The following question was asked in IITJEE-Screening 2000,

Which of the following will be most readily dehydrated in acidic conditions?


I thought that the answer would simply be (c), as its intermediate would be stabilized by resonance with keto group and it is a sec-carbocation (which is common in all the options, so deosn't matter).

But my answer was wrong as per answer key. Am I missing something?

The correct answer as per key was,


  • 1
    $\begingroup$ The carbocation is not stabilised in c since the carbon connected to it is supposed to show a negative character. Alpha carbon to keto. Both (a) and (c) give the same resonance stabilised alkene at the end. so answer should be a $\endgroup$ Jul 24, 2020 at 12:53
  • $\begingroup$ @Safdar, what do you mean by "negative char"? charge? $\endgroup$ Jul 24, 2020 at 12:55
  • $\begingroup$ Alpha carbon to keto is electronegative in nature, an example of that would be in aldol condensation. $\endgroup$ Jul 24, 2020 at 12:56
  • 1
    $\begingroup$ All resonance is not stabilizing resonance. $\endgroup$ Jul 24, 2020 at 13:10
  • 1
    $\begingroup$ The reason that a) dehydrates faster than c) and d) is that a) dehydrates through the more substituted enol of the keto group. Effectively, the enol is now an allylic alcohol which, under acid conditions, loses water. $\endgroup$
    – user55119
    Jul 24, 2020 at 14:02

2 Answers 2


A carbonyl group normally destabilizes carbocations but stabilizes carbanions.

In this particular case, the rate of dehydration isn't guarded by carbocation stability, but by CH- acidity. In acidic conditions, OH group in alcohols is relatively easily protonated. Then, if there is a relatively acidic hydrogen in $\beta$-position it immediately dissociates, together with a water molecule.

Excercise: Try to draw a mechanism for dehydration of (a) in basic conditions. Hint: it does occur and produces the same product. It does require more heating, though.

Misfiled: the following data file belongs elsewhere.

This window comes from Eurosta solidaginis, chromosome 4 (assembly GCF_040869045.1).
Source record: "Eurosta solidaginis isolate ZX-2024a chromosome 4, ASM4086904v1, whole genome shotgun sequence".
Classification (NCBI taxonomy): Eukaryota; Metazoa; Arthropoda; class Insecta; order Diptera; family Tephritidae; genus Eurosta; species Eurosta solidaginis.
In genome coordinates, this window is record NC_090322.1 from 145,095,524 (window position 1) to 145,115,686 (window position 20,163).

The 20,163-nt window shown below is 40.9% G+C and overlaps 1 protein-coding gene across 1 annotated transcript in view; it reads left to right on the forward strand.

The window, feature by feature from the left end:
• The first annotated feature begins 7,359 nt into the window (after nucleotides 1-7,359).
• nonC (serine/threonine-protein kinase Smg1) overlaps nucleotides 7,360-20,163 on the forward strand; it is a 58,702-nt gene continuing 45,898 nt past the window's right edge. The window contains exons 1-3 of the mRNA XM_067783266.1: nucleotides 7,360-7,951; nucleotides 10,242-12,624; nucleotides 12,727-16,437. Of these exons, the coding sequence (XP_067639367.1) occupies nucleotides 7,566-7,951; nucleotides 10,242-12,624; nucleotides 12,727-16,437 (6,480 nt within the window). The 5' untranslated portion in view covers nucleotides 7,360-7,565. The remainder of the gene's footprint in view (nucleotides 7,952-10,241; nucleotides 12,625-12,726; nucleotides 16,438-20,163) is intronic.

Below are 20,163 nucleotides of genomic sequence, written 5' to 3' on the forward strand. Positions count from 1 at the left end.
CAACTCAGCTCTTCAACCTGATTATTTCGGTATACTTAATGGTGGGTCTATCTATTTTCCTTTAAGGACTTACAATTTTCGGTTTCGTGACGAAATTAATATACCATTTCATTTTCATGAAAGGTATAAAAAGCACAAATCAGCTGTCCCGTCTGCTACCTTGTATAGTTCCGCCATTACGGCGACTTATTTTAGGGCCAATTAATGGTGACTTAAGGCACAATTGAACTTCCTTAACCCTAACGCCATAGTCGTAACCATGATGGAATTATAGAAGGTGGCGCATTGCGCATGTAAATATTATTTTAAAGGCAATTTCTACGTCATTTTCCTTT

• $\begingroup$ Why is it guarded by "CH- acidity"? Just because found in experiments? $\endgroup$ Jul 24, 2020 at 13:21
  • $\begingroup$ @RobinSingh ... I can't answer this question in simple terms. At best, I can reccomend to find a good org.chem.book and read chapter on elimination reaction mechanism? $\endgroup$
    – permeakra
    Jul 24, 2020 at 13:38

The other answer by permeakra is sufficient and complete. But, I'd like to add an explanation on how

"A carbonyl group normally destabilizes carbocations but stabilizes carbanions"

For instance, someone can think that the carbocation would resonate with the carbonyl group as what we've learnt earlier, I'd also thought in that way, initially. But, from the following resonance forms,


We can see there is a positive charge on oxygen, which is highly unstable resonance form. So, in this way it destabilizes the intermediate (here carbocation).

Now, one can think what happens when we have a carbanion ;)

  • 1
    $\begingroup$ @Safdar It is possible and does happen on occasion. Electronegativity of an atom in a molecule and electronegativity of an atom on Polling scale are completely different things. For example, what is a better electron acceptor - carbon or chlorine? Probably chlorine. But one of the strongest electron-withdrawing groups in organic chemistry is $-CF_3$ with electron accepted by carbon. Similarly, $Mn$ in $KMnO_4$ Is a very strong oxidizer, capable of oxidizing chlorine in $HCl$ $\endgroup$
    – permeakra
    Jul 24, 2020 at 15:04
  • $\begingroup$ @Safdar It is and it happens. Carbocation with this structure WILL have electron on an pi orbital with contribution of p orbitals of two carbons. Vacant valence active atomic orbitals remain completely vacant only in exceptional or very specific circumstances, and this isn't the case. $\endgroup$
    – permeakra
    Jul 24, 2020 at 15:11

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